27 June 1988 An Eclectic Look At Viewing Station Design
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Abstract
Imaging workstations for radiology would be used by radiologists for a number of hours each day. Such long use demands a good ergonomic design of the workstation in order to avoid user fatigue and frustration. The film-and-viewbox methods presently in use have evolved over the years since radiography became a diagnostic tool. The result of this evolution is that, despite the problems of film, the ergonomics of film reading and reporting is quite mature. This paper will use a somewhat lighthearted look at workstation design using the ideas of well-known architects and designers to illustrate points which should be considered when implementing electronic viewing systems. Examples will also be drawn from non-radiologic environments in which the user is presented with visual information for his or her integration.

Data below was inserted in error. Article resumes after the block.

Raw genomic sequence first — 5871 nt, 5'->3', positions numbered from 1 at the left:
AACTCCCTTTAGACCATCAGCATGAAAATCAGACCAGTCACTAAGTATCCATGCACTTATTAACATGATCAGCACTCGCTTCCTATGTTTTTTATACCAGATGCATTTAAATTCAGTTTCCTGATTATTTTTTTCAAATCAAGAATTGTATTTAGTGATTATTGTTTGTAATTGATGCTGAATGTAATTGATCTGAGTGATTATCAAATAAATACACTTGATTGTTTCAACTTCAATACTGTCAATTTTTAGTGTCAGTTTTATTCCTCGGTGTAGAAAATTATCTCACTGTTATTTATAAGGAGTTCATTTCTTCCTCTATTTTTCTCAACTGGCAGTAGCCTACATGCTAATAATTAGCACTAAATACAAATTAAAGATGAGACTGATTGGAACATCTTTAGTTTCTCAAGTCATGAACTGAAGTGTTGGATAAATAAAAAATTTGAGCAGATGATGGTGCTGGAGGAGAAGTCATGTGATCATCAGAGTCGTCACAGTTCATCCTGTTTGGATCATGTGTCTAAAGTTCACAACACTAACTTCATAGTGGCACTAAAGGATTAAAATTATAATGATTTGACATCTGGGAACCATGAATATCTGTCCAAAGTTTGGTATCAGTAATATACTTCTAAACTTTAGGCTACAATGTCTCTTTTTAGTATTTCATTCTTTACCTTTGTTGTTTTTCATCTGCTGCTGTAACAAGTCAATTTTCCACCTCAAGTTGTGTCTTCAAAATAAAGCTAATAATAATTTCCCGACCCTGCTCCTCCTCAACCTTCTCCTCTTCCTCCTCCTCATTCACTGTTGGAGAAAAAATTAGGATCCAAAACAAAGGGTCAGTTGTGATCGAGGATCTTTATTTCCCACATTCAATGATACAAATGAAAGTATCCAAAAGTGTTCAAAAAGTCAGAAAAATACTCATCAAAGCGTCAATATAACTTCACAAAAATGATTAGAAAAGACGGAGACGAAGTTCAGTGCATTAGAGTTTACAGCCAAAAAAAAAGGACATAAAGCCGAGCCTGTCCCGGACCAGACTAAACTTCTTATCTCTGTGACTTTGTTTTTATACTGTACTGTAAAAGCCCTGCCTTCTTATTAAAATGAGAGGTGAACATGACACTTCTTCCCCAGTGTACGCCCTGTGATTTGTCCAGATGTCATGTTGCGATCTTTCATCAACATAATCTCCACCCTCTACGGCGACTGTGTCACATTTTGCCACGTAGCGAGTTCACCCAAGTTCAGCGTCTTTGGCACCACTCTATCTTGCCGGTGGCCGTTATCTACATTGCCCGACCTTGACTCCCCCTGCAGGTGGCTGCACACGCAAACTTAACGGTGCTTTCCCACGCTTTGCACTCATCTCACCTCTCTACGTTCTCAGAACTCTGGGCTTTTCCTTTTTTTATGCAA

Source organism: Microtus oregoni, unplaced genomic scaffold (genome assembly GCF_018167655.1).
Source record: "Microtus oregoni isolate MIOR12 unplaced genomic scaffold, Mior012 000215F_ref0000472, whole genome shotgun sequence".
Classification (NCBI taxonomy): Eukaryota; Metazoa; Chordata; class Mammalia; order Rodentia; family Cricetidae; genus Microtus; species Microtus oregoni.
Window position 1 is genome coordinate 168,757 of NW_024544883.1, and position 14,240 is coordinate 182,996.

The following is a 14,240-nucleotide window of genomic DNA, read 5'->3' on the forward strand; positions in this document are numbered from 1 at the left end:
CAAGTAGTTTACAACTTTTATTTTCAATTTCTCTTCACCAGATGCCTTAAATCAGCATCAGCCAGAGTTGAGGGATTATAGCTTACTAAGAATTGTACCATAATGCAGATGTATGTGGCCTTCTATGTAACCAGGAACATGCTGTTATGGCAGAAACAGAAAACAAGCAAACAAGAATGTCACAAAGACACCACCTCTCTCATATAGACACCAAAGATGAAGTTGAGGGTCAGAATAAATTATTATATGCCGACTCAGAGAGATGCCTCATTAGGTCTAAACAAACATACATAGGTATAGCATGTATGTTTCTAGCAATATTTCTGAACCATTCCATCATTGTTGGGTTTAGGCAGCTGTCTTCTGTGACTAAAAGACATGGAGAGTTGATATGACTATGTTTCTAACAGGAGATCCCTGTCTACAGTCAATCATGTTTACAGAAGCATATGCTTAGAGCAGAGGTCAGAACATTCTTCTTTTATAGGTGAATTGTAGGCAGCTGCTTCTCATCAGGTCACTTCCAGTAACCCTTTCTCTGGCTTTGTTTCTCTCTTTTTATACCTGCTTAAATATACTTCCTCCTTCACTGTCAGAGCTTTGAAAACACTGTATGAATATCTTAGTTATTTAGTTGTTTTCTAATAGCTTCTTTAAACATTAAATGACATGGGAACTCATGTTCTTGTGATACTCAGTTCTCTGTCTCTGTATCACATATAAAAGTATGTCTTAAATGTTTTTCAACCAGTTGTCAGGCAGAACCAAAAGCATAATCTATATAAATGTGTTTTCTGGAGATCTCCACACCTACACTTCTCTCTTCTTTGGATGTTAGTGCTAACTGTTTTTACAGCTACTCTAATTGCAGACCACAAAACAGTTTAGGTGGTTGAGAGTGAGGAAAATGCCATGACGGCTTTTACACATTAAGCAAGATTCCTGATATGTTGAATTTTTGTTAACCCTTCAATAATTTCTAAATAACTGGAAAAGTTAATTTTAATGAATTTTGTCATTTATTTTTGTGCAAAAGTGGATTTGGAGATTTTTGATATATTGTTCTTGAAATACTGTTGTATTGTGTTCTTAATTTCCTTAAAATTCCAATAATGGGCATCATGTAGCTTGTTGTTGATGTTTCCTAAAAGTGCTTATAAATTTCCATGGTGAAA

© (1988) COPYRIGHT Society of Photo-Optical Instrumentation Engineers (SPIE). Downloading of the abstract is permitted for personal use only.
Steven C. Horii, Steven C. Horii, Howard N. Horii, Howard N. Horii, Philip Kowalski, Philip Kowalski, "An Eclectic Look At Viewing Station Design", Proc. SPIE 0914, Medical Imaging II, (27 June 1988); doi: 10.1117/12.968730; https://doi.org/10.1117/12.968730
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